Ophthalmology provides a great deal of variety by combining medicine, surgery & A&E. It is predominantly an outpatient specialty with plenty of opportunities to subspecialise. Competition for posts, however, can be quite fierce and hence a strong portfolio may be necessary to secure your place.
Ophthalmology involves intricate microsurgery that can often provide almost instant gratification; one of the most commonly performed is the cataract operation. There are ample opportunities to work abroad and to make a real difference in terms of global health. In addition, Ophthalmology involves the use of a variety of instruments, including microscopes, lasers, cameras and more, making outpatient clinics much more active, interesting and enjoyable, compared to other specialties. It is a specialty that is at the forefront of medical research, innovation and technology, and there are countless opportunities to get involved with research. There is a multitude of sub-specialties to cater for everyone, so you can really tailor your career to suit your own skills and interests (e.g. Cornea, Retina, Paediatrics, Neuro-Ophthalmology).
One of the most important reasons to choose this specialty is that Ophthalmologists are notoriously happy, fulfilled and all-round nice people, who tend to have a relatively good work-life balance; what more could you want?!
What is the training programme like?
The training programme is 7 years long and is run-through after FY2 (i.e. it is not necessary to complete core surgical or medical training prior to specialising).
A day in the life of an Ophthalmologist…
The day-to-day life of an Ophthalmologist involves a mixture of outpatient clinics, eye casualty clerking shifts and surgical theatre lists. In addition, many Ophthalmologists are involved in teaching (at both an undergraduate and postgraduate level), as well as research projects and private work.
How do I apply?
Ophthalmology truly is a fantastic specialty and, therefore, the recruitment process can be quite competitive. Once you’ve identified that you might be interested in a career in Ophthalmology, it’s important to seek out further experiences and to start accruing those vital points for your application, as soon as possible! Luckily, there are lots of things you can do, no matter what stage of your training you are at.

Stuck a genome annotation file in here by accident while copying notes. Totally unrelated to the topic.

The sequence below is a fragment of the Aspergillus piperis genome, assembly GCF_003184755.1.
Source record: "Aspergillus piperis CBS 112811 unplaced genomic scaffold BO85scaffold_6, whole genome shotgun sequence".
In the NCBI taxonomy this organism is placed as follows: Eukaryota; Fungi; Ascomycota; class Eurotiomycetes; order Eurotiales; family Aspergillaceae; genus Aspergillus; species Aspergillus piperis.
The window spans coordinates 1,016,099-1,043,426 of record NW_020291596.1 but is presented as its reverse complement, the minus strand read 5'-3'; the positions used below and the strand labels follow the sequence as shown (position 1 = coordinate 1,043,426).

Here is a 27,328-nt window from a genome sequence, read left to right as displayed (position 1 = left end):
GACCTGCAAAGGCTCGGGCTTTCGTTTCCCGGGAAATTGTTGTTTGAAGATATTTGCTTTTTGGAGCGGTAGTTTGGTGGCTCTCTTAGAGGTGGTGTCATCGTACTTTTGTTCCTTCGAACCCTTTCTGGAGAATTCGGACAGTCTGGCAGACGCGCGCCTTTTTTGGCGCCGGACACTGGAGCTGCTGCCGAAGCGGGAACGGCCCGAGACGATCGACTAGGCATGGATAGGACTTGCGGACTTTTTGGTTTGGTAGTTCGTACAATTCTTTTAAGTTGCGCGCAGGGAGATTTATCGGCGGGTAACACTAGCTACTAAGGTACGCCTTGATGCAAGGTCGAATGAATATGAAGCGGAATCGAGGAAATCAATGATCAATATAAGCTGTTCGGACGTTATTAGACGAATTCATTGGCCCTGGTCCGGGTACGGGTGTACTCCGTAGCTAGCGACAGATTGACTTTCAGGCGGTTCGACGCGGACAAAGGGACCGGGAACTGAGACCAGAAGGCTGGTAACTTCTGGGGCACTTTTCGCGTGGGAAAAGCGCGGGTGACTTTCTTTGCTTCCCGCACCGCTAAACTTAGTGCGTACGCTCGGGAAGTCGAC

This article outlines the application process, including a brief timeline and how to best prepare for each section.
Timeline for applications
|Applications open on Oriel (the same website you will have used for F1/F2)
|Bookings for the Multi-Specialty Recruitment Assessment (MSRA) open
|Invitation to interview
|A few days post-interview
|Submission of job preferences
|End of February
This part of the application is fairly straightforward; you simply enter your details into the online application form, ensuring you meet the Person Specification, which includes:
- MBBS or equivalent medical qualification
- GMC licence to practise
- Completed (or due to complete) Foundation Training within 3.5 years of the start date
- Eligible to work in the UK
- 18 months or less experience in Ophthalmology by the time of interview date
Multi-Specialty Recruitment Assessment (MSRA)
If you meet the eligibility criteria (as described above), you will be asked to book an MSRA slot. This is an online exam that can be taken at a variety of Pearson Vue Computer Testing Centres, throughout the UK. You can take the test at any time within a 2 week period, but the booking process is first come first served, so the sooner you book, the more likely you are to get your preferred test time and location. You must reach a predefined score in order to obtain an interview, and your MSRA score will count towards your final application score (you can score a maximum of 40 points on the MSRA, out of a potential total application score of 300).
The test is split into 2 sections:
All interviews are held on the same day, in the same location in Bristol. To prepare, it is best to view the interview like an exam and practise/revise for each section, for 2-3 months prior. On arrival, you will be asked to hand over your paper portfolio for the portfolio review station (further details below). You will then be given a 40 minute preparation period. During this time, you will have a number of scenarios to read and a published paper to review.
The interview consists of 5 key sections:
Written by Dr Alice Bellchambers (FY2)
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